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I'm working on the proof of the Dunford decomposition theorem :

All matrices $A\in M_n(K)$ such their characteristic polynomials split can be written in the form $A=D+N$ where $D$ is diagonalizable and $N$ is nilpotent.

The proof :

Let $A \in M_n(K) $ a linear operator with spectrum $\sigma(A)=\{\lambda_1,...\lambda_r\}$. The characteristic polynomial of $A$ can be written : $$X_A(t)=\prod\limits_{i=1}^{r}(t-\lambda_i)^{m_i} \quad m_i\text{ is the algebraic multiplicity of }\lambda_i$$ Then, we know, thanks to the primary reduction theorem, that : $$\ker(X_A(A))=K_n=N_1 \oplus \cdots \oplus N_r$$ where $N_i=N_{\lambda_i}(A)=\ker(A-\lambda_iI_n)^{m_i}$

If we call $B_i$ a basis of $N_i$ far all $i \in \{1,...,r\}$, then $B=B_1 \cup \cdots \cup B_r$ is a basis of $K^n$. Here is the thing that I don't understant : why, in this basis, the matrix of $A$ will have this form :

\begin{pmatrix} A_1 & 0 & \dots & 0 \\ 0 & A_2 & \dots & 0 \\ \vdots & \vdots & \ddots & \vdots \\ 0 & 0 & \dots & A_r \end{pmatrix}

Where $A_i, i\in \{1,...,r\}$ is a matrix with size $m_i\times m_i$ ???

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  • $\begingroup$ You want $m_i$ the algebraic multiplicities, not geometric multiplicities. $\endgroup$ – user10354138 Jun 5 '19 at 20:28
  • $\begingroup$ ooh yes thank you... $\endgroup$ – Dicordi Jun 5 '19 at 20:31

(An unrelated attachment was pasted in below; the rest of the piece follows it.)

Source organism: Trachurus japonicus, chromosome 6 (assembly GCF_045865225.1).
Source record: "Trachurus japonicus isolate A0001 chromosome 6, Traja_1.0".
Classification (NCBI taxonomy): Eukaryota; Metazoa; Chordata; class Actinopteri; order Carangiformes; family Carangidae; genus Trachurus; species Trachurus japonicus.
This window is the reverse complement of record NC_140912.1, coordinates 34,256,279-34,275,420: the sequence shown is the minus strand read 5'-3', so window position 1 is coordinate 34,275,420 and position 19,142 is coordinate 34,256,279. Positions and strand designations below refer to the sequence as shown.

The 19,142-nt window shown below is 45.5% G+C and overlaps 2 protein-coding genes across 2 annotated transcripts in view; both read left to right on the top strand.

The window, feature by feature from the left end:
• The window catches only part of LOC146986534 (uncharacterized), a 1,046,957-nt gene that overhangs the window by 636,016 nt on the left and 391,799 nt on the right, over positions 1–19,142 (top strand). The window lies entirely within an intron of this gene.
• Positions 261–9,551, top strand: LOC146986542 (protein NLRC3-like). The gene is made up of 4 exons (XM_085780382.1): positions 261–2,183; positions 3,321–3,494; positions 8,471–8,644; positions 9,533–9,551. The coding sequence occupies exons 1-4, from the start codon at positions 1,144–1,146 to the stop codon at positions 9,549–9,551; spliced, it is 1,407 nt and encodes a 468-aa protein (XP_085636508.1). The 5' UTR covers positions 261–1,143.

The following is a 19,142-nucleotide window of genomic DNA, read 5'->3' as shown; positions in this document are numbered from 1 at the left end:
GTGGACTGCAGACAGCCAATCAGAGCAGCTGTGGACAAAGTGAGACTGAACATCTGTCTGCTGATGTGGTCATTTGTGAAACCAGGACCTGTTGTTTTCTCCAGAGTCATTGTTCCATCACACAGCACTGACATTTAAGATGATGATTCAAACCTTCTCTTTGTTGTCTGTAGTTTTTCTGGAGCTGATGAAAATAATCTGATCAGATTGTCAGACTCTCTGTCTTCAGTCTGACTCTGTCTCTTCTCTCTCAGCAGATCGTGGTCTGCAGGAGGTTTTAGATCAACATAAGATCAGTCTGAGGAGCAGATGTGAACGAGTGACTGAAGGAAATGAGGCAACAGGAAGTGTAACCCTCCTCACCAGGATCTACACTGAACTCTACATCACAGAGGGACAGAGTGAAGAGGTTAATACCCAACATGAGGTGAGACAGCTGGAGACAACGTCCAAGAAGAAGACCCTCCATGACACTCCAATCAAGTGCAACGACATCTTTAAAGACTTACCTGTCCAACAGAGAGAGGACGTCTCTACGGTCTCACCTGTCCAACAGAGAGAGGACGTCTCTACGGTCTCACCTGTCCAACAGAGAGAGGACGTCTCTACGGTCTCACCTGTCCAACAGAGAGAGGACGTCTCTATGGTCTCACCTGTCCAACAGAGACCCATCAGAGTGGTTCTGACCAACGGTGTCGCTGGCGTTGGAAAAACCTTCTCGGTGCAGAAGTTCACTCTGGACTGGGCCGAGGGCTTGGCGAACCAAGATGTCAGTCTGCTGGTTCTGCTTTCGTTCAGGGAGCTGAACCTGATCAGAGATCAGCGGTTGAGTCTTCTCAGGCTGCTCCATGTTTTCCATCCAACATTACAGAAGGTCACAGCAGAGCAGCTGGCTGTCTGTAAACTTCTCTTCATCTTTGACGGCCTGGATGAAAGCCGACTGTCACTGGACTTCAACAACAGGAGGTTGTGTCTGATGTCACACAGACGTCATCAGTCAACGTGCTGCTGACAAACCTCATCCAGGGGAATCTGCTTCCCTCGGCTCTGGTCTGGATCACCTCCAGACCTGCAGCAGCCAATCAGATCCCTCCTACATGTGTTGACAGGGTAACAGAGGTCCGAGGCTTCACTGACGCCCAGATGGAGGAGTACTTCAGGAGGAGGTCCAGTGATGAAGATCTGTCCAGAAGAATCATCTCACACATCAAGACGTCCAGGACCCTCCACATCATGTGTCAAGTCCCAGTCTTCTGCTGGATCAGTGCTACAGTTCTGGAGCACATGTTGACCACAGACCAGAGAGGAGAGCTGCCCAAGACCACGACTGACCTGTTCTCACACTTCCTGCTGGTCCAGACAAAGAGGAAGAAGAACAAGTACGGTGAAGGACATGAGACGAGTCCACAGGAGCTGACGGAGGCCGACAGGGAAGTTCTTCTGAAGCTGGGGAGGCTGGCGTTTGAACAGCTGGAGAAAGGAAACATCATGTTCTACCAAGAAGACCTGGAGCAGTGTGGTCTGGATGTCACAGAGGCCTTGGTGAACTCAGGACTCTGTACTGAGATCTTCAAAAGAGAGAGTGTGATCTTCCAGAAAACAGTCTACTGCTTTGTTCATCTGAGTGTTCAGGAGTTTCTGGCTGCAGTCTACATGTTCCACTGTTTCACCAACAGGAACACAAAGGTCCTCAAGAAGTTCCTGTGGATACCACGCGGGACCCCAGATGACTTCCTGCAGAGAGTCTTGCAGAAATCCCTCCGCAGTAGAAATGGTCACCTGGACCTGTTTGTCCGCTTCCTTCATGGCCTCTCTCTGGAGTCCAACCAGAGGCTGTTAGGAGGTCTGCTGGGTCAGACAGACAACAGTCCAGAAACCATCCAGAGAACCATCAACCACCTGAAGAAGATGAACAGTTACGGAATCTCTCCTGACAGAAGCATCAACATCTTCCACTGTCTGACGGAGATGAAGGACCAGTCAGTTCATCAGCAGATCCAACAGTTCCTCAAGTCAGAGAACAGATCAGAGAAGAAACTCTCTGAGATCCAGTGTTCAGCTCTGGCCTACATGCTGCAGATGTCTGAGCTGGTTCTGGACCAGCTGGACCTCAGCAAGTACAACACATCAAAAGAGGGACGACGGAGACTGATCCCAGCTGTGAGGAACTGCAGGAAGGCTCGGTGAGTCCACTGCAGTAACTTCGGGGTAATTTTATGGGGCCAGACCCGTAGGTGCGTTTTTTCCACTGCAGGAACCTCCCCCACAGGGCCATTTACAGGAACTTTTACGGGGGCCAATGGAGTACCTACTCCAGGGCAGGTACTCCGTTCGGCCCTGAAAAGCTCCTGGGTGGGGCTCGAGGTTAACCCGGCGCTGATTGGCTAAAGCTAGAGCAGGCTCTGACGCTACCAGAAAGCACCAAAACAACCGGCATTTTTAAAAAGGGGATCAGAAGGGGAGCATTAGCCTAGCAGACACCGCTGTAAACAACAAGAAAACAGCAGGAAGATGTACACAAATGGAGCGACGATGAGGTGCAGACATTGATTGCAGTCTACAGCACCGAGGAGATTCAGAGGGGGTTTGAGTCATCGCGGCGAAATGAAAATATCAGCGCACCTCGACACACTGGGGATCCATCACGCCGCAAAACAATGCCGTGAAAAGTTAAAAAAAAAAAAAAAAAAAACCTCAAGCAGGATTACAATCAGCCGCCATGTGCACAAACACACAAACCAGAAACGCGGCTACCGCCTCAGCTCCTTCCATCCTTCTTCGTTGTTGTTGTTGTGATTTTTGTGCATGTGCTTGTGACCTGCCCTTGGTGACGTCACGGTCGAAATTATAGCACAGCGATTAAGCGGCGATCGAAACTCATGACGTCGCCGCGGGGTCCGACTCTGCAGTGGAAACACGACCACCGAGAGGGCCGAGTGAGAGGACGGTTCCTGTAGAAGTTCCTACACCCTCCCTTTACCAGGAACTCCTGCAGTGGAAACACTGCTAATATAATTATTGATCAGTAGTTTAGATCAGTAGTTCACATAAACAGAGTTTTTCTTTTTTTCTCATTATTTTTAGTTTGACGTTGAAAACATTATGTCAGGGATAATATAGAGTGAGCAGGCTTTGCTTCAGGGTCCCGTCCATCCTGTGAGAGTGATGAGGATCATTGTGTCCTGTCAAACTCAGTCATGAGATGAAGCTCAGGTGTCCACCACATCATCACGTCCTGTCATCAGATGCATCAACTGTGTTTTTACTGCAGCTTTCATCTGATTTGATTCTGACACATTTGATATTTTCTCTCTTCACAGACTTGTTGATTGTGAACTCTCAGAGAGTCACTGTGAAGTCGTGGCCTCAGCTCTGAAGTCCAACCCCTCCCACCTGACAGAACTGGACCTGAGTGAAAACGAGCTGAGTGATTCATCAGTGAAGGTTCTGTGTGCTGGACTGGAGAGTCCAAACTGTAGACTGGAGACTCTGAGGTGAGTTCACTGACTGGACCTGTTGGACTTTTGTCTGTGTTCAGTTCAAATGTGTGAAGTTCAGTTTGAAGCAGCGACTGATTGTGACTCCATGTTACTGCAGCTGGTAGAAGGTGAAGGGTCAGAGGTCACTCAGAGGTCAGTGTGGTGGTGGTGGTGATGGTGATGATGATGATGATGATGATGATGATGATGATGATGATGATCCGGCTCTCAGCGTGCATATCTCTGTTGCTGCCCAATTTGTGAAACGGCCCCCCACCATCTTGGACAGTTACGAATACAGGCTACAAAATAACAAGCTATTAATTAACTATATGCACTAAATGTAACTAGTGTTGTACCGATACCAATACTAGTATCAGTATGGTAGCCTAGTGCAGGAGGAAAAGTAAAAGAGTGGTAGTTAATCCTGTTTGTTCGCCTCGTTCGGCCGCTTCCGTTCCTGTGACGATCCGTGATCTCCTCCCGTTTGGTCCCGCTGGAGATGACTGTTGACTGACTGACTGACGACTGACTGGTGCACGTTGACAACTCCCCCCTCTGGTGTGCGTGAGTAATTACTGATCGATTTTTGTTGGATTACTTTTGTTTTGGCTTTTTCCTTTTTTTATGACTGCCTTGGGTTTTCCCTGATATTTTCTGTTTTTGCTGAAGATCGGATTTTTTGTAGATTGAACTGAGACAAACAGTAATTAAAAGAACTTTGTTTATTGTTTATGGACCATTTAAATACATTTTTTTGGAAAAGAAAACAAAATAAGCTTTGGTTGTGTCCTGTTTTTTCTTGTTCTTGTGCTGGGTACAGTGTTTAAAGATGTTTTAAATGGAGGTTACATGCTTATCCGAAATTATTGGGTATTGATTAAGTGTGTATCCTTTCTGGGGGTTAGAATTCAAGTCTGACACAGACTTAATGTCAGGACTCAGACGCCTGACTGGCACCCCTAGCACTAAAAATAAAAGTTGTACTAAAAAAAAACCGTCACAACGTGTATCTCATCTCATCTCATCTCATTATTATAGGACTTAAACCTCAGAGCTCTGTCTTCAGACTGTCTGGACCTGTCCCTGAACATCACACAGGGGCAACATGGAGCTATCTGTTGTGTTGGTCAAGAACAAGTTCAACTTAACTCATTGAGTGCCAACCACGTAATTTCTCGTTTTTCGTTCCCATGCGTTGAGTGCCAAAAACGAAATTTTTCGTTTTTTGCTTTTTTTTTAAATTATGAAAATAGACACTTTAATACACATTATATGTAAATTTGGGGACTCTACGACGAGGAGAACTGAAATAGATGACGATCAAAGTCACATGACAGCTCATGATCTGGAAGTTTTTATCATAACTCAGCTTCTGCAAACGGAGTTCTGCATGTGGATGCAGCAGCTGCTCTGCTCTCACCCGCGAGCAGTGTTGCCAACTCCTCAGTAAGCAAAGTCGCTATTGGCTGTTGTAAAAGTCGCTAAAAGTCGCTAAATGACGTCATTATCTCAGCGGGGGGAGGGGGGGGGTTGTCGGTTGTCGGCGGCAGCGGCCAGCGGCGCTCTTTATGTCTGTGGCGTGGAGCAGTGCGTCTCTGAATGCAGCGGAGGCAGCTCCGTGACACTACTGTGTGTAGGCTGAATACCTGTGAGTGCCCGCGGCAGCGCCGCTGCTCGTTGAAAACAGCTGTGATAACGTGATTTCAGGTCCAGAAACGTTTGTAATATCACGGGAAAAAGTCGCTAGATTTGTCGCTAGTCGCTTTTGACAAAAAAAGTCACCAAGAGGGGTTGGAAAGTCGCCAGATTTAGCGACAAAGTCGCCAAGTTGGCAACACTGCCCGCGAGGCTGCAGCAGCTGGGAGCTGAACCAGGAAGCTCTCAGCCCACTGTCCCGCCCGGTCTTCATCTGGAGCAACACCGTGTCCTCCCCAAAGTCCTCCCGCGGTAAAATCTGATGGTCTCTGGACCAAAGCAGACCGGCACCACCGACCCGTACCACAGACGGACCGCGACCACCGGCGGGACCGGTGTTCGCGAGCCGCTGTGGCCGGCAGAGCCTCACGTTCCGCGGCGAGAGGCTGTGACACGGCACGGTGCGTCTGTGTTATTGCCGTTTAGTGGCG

• $\begingroup$ Note that $A$ maps $N_i$ to $N_i$, since $A$ commutes with any polynomial in $A$, in particular $(A-\lambda_i)^{m_i}$. $\endgroup$ – user10354138 Jun 5 '19 at 20:36
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It has this form because each $N_i$ is stable under $A$, so the basis vectors of $B_i$ are sent to combinations of vectors of $B_i$ : their components on $B_j, j\neq i$ are therefore $0$.

More generally, when $E$ is a vector space, $f$ an endomorphism and $F,W$ two stable subspaces such that $E=F\oplus W$, then the matrix of $f$ can be written as $\begin{pmatrix} A_1 & 0 \\ 0 & A_2 \end{pmatrix}$ in the basis $B_1\cup B_2$ if $B_1$ is a basis of $F,B_2$ of $W$, and $A_1$ is the matrix of the restriction-corestriction of $f$ to $F$ in the basis $B_1$, $A_2$ similarly but with $W$ and $B_2$

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  • $\begingroup$ Yes thanks, this is because $(f-\lambda_i I_d)^{m_i}(f-\lambda_i I_d)(v)=-(f-\lambda_i I_d)^{m_i}(\lambda_i v)+(f-\lambda I_d)^{m_i}(f(v))=0$ So $N_i$ Is $f-$invariant ! $\endgroup$ – Dicordi Jun 6 '19 at 8:55

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